Calista Court has a diverse group of families – young and old.  The milkman, Mr. Purcell, visits early each day leaving his products in a galvanized container so we can start our days with fresh cream.  Our mail is delivered to our door and the Sassy Sisters sell make-up right in our own living rooms. The Livingstons probably have the biggest family, but there are also older couples, like the Morgans.  Next door to us is Mrs. Kravitz; she lives alone now after losing her husband soon after they moved in.  She keeps a good eye on my kids and reports any errant activity.  We keep our eyes on her and help her with the harder chores around her house.  Mrs. Kravitz recently has started showing Daisy how to dust her vast collection of books on witchcraft.  It’s a good thing that Daisy can’t really read yet.

My girlfriends and their husbands are scattered up and down the block – Sarah and Roger, Judy Anne and Stubs, and Gail and Gil.  They all have children and when we get together, it’s noisy fun. We even have a neighborhood ex-spy and she’s a woman.  There is so much to tell you about.  I hope you enjoy my stories and share them with your friends.  We are lucky to be living in the most advanced nation at a time of many changes.  This new world is exciting and we have advantages that those who lived before us could never have dreamed of!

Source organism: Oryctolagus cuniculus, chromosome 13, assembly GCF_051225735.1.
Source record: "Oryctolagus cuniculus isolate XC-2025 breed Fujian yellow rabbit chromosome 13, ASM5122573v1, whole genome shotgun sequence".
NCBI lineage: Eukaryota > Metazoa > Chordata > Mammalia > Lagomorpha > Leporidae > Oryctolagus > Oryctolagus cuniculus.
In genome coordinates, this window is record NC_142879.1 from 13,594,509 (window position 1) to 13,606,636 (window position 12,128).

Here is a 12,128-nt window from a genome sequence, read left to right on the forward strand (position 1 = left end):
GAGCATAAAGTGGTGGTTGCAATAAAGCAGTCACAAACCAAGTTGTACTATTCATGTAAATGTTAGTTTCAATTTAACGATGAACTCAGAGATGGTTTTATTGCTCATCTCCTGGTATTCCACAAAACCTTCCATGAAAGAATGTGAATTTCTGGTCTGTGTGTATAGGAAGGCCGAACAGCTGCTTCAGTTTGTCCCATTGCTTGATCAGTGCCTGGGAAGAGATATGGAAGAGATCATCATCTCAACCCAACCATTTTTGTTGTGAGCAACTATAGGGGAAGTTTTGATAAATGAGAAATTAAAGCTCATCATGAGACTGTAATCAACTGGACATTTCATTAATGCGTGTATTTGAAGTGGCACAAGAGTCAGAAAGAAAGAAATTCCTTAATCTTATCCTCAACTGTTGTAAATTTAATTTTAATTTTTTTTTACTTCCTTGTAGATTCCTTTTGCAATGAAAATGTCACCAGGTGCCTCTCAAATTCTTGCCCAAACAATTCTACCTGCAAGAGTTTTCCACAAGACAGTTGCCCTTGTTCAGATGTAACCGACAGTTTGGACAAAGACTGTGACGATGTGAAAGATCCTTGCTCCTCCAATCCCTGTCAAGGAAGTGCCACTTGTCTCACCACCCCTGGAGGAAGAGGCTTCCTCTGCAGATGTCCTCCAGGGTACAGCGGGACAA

Let Me Introduce Myself

Hi!  I’m Maude.  Maude Jones.  I know, I know, it’s ironic with that last name that my story involves my trying to keep up with everybody else in my neighborhood.  Let me explain.  I have a lovely family that includes my handsome hubby, Steve, my son, Stevie Junior, and our baby girl, Daisy.  We live in Monterey Park and it’s the center of my world.  My neighbors see all, and truth be told, I don’t miss much that happens here either.  Our new suburban homes were built with large picture windows to enable us to keep track of life outside.  I have great girlfriends in my neighborhood and we get together as often as possible to share a game of cards, girl talk and help each other share solutions to the modern challenges of life.

Life is very good in Monterey Park.  We all worked hard during the war years and peace is a welcome change.  It seems like the earlier years of our lives, which included rationing and the loss of family and friends, have been replaced with a time of abundance.  We have modern homes, conveniences and food.  The newly built schools teach our children subjects that will help them transition into a future that includes college and good jobs.  It’s nice to see our menfolk enjoy outdoor sports like golf and lawn mowing.  Our labor-saving appliances make chores easier and TV is bringing new entertainment into our lives.

I probably sound a little like a show-off and don’t want you to be too jealous of me, but keeping up with the Jones’ is fun.  Come along with me as I tell you more about Modern Maude.